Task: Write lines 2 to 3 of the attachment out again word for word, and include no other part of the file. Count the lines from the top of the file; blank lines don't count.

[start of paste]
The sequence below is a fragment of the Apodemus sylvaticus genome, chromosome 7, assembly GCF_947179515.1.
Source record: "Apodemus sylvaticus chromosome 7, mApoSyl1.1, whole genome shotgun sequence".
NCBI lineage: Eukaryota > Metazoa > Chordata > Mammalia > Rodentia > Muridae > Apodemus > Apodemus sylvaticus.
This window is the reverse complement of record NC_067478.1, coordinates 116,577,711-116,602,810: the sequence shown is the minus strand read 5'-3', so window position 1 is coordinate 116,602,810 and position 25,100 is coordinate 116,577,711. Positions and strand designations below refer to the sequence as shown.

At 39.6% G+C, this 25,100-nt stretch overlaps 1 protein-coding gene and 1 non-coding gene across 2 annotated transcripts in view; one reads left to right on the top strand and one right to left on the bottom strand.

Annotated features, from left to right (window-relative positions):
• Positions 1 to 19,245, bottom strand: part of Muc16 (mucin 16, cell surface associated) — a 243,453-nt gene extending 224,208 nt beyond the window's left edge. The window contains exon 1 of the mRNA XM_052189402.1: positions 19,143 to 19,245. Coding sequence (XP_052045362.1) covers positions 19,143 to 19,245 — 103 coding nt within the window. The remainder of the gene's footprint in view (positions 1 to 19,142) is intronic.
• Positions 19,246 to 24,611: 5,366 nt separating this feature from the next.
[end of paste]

Source record: "Apodemus sylvaticus chromosome 7, mApoSyl1.1, whole genome shotgun sequence".
NCBI lineage: Eukaryota > Metazoa > Chordata > Mammalia > Rodentia > Muridae > Apodemus > Apodemus sylvaticus.